Before you know, you know

“The image of Suzanne and Susan holding hands as we walked Battle Rock Beach stuck with me for weeks. I knew somewhere deep inside me, rising up to press against my sternum, that I was like them. This I knew, but by the time I turned 13, it had vanished.” (Clare 154)

During this passage, Eli reflects on one of the few times he interacted with openly queer people as a child. Even at this age, he knew he was like them but cultural messages about who he should like and how he should act suppressed this realization. Being cis and heterosexual is thought of as the norm and those identities are projected on children from a young age. I think this quote shows that cultural stereotypes and norms are learned. “The image of Suzanne and Susan holding hands … stuck with me for weeks.” To me, this part of the passage is saying that representation matters. Seeing people who look, act or love like you is necessary when figuring out your own identity. When you don’t fit into the heteronormative box, seeing people who also do not fit into that box is important and can be helpful when figuring out your identity.

The last sentence of this quote “This I knew, but by the time I had turned 13, it had vanished.” made me think about when Eli was talking about being older and figuring out his identity.  “I had never kissed a boy, never had a boyfriend or girlfriend. … I was not in love with a woman; I hadn’t even had a crush.” I think that the intuition that Eli felt about his sexuality is shown in these two quotes. There seems to be this idea in our culture that in order to know that your sexuality does not fit the norm, you must have sexual experiences to validate the questioning of your sexuality. Straight people are never asked how they know they are straight whereas queer people are often asked how they know they are not straight. These quotes show that Eli had an intuition and idea about his sexuality before having experiences that fit with his sexual identity. You can know that your identity does not fit into society’s heteronormative box, without having any sexual or romantic experiences.

3 thoughts on “Before you know, you know”

  1. I totally agree! I find what Clare says about kind of “forgetting” something about himself as big as who he is attracted to says a lot about the power of media and propaganda. As quickly as representation in media can make the figurative lightbulb go off and serve as a kind of sexual awakening or realization of gender identity, homophobic and transphobic sentiment that persists in media can just as quickly reinforce the notion of “no, that’s not me, it can’t be.” For queer people, and any marginalized person really, the media can serve as a double-edged sword.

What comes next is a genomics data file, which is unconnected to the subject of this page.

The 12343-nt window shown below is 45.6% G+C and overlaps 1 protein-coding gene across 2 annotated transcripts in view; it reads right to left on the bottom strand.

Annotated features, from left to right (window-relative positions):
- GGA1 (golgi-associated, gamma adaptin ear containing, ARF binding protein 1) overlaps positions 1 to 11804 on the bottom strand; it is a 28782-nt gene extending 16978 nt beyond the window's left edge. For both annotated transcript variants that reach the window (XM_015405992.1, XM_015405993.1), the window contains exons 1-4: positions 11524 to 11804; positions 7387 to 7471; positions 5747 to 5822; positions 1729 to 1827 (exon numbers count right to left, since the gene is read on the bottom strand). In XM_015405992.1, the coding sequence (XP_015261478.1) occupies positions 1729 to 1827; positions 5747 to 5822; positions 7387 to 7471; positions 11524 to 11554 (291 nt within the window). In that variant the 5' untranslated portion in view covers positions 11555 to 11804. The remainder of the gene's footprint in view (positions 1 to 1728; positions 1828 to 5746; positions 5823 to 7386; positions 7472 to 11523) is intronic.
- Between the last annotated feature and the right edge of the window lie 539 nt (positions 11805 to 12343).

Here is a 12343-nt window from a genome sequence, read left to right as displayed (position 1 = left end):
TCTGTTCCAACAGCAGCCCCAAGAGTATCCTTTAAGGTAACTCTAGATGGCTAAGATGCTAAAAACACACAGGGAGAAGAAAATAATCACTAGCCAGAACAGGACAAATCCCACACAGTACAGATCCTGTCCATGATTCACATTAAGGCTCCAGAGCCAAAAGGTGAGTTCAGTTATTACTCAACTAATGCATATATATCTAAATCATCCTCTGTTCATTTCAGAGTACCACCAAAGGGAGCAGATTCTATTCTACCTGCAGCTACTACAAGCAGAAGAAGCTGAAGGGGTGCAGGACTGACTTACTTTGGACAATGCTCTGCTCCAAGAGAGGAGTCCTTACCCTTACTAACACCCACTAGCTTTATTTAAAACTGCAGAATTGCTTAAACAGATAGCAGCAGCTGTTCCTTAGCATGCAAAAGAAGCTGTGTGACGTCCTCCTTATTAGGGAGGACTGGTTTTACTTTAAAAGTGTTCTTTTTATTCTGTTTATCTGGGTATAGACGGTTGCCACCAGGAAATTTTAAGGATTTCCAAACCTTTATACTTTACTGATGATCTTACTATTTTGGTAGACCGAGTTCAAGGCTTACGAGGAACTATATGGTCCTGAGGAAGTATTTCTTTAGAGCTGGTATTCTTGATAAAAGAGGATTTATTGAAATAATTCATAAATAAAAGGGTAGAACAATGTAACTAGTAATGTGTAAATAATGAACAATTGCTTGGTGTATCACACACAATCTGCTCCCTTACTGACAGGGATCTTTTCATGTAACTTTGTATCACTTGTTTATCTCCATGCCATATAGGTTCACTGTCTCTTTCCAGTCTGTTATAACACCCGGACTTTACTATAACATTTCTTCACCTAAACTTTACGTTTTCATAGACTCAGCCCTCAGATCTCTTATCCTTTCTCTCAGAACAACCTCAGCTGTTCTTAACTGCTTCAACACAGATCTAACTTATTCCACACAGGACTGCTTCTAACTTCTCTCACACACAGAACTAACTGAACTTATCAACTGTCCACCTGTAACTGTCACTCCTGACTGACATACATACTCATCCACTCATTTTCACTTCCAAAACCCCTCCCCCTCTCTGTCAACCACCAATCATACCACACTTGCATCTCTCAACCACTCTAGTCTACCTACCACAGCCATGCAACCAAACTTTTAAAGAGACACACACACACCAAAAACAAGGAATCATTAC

2. I completely agree with this. I think it says a lot that so many queer people have had the experience of having to “relearn” after having thoughts at a young age. Before knowing that something you are thinking is not what is considered the norm, it does not seem like a big deal. But after years of constantly being surrounded by the heteronormative norms, it creates an isolating experience.

  3. I think you’re right in the title “before you know, you know.” It allows for queer people to enjoy the privilege of being taken for their word, instead of questioned, about their sexualities and identities that cisgender, heterosexual people experience all the time since their identities are considered the default in society. Although, you raise the issue of representation as well, that being given the space to question and explore “is important and can be helpful.” And so “the systemic separation of children from queer adults” that Sedgwick observes in Queer and Now is the intentional abscence of representation that tries to keep queer kids quiet and in the closet.

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